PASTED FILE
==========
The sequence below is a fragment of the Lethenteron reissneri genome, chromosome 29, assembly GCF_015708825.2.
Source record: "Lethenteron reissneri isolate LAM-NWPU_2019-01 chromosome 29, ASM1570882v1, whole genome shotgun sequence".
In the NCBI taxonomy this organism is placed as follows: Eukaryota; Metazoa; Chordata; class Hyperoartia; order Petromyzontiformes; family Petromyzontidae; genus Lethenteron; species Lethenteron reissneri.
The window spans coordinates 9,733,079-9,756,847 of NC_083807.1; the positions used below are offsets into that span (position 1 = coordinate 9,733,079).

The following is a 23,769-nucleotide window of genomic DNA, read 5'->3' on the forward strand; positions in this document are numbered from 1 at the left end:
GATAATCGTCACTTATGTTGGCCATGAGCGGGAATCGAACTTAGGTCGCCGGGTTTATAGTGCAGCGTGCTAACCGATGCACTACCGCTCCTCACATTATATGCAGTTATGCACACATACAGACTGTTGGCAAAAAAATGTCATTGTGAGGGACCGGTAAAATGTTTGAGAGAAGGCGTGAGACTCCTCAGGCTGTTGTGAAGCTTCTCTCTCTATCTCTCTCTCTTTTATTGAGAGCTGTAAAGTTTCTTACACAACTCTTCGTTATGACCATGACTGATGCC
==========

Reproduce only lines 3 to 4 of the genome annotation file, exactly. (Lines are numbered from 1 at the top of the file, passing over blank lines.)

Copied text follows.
In the NCBI taxonomy this organism is placed as follows: Eukaryota; Metazoa; Chordata; class Hyperoartia; order Petromyzontiformes; family Petromyzontidae; genus Lethenteron; species Lethenteron reissneri.
The window spans coordinates 9,733,079-9,756,847 of NC_083807.1; the positions used below are offsets into that span (position 1 = coordinate 9,733,079).